Facts about Gibraltar

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Rock of GibraltarStrategically important, Gibraltar was reluctantly ceded to Great Britain by Spain in the 1713 Treaty of Utrecht; the British garrison was formally declared a colony in 1830. In a referendum held in 1967, Gibraltarians voted overwhelmingly to remain a British dependency. The subsequent granting of autonomy in 1969 by the UK led to Spain closing the border and severing all communication links. A series of talks were held by the UK and Spain between 1997 and 2002 on establishing temporary joint sovereignty over Gibraltar. In response to these talks, the Gibraltar Government called a referendum in late 2002 in which the majority of citizens voted overwhelmingly against any sharing of sovereignty with Spain. Since the referendum, tripartite talks on other issues have been held with Spain, the UK, and Gibraltar, and in September 2006 a three-way agreement was signed. Spain agreed to remove restrictions on air movements, to speed up customs procedures, to implement international telephone dialing, and to allow mobile roaming agreements. Britain agreed to pay increased pensions to Spaniards who had been employed in Gibraltar before the border closed. Spain will be allowed to open a cultural institute from which the Spanish flag will fly. A new noncolonial constitution came into effect in 2007, but the UK retains responsibility for defense, foreign relations, internal security, and financial stability.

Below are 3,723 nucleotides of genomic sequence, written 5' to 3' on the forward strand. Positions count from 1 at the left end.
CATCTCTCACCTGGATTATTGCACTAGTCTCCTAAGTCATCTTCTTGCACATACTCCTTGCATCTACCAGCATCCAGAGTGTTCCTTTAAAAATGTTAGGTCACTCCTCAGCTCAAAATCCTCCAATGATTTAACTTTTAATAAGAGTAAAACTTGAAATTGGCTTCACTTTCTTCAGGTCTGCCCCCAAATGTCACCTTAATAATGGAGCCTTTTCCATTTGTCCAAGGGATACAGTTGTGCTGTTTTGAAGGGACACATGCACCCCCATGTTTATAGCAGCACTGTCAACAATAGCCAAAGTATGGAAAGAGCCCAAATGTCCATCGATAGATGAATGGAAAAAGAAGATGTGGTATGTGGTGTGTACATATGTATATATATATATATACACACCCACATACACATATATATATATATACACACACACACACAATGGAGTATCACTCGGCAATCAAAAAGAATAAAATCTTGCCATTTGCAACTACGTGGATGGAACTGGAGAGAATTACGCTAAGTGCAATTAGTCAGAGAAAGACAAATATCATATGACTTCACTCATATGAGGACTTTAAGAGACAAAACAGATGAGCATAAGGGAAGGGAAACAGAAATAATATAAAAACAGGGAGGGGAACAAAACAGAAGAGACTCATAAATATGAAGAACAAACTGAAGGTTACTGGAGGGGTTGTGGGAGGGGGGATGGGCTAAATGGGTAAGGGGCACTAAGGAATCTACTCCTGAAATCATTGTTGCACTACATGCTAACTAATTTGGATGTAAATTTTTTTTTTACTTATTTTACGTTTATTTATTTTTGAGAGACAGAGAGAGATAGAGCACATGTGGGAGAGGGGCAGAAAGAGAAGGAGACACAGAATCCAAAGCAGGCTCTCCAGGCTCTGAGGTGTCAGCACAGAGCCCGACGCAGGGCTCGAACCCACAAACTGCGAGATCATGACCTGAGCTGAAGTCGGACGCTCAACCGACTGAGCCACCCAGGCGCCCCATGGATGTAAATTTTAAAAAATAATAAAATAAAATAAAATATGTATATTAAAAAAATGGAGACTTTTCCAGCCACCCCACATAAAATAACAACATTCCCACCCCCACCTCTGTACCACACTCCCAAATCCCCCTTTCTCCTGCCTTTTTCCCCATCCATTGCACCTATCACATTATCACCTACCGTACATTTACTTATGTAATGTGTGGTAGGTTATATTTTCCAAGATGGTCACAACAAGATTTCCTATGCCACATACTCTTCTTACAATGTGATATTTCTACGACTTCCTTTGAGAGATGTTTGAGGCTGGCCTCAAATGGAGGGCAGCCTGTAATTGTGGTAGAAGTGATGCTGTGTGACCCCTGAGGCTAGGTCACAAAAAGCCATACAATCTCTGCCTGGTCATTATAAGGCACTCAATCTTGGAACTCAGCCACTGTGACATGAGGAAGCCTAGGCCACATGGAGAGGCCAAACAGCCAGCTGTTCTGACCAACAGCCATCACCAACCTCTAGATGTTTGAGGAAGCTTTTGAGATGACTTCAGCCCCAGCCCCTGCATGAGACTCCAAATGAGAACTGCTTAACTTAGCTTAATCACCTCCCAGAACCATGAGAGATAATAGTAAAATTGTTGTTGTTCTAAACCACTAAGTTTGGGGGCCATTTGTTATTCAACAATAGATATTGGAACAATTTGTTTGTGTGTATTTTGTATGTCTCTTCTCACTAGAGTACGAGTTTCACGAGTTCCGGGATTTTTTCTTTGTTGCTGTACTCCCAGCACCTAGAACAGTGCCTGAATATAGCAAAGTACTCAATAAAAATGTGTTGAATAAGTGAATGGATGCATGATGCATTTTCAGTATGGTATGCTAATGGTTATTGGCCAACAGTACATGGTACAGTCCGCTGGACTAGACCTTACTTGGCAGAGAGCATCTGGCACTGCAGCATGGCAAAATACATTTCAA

Geography of Gibraltar

Southwestern Europe, bordering the Strait of Gibraltar, which links the Mediterranean Sea and the North Atlantic Ocean, on the southern coast of Spain
36 8 N, 5 21 W
total: 6.5 sq km
water: 0 sq km
land: 6.5 sq km
Area comparative:
about 11 times the size of The Mall in Washington, DC
Land boundaries:
total: 1.2 km
border countries: Spain 1.2 km
12 km
Maritime claims:
territorial sea: 3 NM
Mediterranean with mild winters and warm summers
a narrow coastal lowland borders the Rock of Gibraltar
Elevation extremes:
lowest point: Mediterranean Sea 0 m
highest point: Rock of Gibraltar 426 m
Natural resources:
Environment current issues:
limited natural freshwater resources: large concrete or natural rock water catchments collect rainwater (no longer used for drinking water) and adequate desalination plant
Geography - note:
strategic location on Strait of Gibraltar that links the North Atlantic Ocean and Mediterranean Sea

Population of Gibraltar

28,002 (July 2008 est.)
Age structure:
0-14 years: 17.5% (male 2,499/female 2,388)
15-64 years: 66% (male 9,443/female 8,999)
65 years and over: 16.5% (male 2,059/female 2,540)
Median age:
39.8 years
Growth rate:
Infant mortality:
5.06 deaths/1,000 live births
Life expectancy at birth:
total population: 79.8 years
male: 76.92 years
female: 82.83 years
Fertility rate:
1.65 children born/woman
noun: Gibraltarian(s)
adjective: Gibraltar
Ethnic groups:
Spanish, Italian, English, Maltese, Portuguese
Roman Catholic 78.1%, Church of England 7%, other Christian 3.2%, Muslim 4%, Jewish 2.1%, Hindu 1.8%, other or unspecified 0.9%, none 2.9%